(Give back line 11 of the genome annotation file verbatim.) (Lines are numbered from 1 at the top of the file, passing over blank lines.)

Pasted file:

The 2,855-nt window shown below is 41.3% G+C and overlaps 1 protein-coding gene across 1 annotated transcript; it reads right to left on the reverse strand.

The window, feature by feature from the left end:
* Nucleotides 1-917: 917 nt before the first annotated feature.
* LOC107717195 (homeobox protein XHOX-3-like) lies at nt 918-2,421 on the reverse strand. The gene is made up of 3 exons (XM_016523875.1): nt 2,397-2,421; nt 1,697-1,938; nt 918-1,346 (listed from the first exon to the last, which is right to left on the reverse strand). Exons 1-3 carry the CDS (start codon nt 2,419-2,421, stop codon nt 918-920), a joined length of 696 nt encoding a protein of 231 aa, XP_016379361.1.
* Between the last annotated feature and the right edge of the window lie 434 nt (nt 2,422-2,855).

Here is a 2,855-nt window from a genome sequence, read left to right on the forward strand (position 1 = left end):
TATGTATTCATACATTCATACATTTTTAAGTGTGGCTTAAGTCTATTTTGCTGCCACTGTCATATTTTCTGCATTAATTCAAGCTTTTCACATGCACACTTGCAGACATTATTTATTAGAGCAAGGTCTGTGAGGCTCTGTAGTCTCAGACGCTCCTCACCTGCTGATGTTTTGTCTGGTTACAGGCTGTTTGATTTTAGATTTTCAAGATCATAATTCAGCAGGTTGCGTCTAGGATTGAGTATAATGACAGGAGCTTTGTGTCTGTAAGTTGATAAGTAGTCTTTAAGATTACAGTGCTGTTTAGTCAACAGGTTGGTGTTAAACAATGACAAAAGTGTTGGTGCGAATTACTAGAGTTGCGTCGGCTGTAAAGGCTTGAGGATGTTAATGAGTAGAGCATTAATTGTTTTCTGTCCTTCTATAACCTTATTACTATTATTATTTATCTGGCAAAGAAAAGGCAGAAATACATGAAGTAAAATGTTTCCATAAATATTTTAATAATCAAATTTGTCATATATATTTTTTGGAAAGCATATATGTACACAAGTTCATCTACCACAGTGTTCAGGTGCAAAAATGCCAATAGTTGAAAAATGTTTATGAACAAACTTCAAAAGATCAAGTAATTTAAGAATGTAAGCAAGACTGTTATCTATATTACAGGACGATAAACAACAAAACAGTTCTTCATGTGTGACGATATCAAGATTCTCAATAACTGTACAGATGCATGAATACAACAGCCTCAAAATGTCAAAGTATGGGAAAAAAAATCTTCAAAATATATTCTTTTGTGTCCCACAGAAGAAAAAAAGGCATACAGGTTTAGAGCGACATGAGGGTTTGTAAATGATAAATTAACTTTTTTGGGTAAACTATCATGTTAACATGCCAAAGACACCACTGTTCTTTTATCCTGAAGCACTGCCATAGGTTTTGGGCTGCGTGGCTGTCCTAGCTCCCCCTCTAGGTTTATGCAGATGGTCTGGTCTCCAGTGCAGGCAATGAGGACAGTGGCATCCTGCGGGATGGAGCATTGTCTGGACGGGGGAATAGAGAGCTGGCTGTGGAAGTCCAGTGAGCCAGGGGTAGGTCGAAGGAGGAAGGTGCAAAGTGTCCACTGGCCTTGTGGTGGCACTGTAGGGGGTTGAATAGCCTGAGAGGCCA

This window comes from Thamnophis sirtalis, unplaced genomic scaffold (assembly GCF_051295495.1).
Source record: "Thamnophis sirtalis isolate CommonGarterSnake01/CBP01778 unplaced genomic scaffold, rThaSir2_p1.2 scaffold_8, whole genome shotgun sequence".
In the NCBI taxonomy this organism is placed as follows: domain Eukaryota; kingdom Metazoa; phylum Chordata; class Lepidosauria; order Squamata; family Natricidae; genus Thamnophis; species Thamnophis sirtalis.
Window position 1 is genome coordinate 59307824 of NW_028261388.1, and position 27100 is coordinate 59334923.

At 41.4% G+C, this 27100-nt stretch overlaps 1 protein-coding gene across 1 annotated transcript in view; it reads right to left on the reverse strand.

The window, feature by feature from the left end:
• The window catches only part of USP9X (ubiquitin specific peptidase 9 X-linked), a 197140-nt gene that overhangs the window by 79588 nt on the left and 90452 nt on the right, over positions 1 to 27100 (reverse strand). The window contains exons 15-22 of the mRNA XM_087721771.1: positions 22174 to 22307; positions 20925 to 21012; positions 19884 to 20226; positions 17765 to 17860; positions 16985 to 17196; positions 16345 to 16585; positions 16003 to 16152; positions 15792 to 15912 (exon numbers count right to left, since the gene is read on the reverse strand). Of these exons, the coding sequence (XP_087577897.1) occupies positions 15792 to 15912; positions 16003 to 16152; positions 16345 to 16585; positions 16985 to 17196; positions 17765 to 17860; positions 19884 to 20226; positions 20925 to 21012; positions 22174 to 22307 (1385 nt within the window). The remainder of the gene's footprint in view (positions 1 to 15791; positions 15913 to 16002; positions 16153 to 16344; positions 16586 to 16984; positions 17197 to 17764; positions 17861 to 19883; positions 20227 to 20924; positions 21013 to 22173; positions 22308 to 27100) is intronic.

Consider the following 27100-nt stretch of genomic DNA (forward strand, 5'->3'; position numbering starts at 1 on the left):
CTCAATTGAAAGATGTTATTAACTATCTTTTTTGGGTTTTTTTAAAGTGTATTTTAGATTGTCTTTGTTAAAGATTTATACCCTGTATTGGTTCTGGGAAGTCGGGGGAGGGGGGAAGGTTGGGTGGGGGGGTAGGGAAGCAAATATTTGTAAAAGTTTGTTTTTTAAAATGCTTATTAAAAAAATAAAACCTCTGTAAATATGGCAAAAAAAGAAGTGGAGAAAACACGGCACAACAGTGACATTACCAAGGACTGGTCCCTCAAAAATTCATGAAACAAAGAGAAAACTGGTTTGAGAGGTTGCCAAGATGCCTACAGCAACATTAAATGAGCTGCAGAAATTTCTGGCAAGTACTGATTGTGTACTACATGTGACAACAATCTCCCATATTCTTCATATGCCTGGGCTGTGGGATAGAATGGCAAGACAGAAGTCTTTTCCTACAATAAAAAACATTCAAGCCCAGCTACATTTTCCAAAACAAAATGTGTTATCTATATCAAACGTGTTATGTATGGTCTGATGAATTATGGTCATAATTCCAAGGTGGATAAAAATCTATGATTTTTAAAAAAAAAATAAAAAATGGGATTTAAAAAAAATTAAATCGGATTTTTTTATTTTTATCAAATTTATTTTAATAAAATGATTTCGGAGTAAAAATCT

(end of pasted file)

Window position 1 is genome coordinate 59307824 of NW_028261388.1, and position 27100 is coordinate 59334923.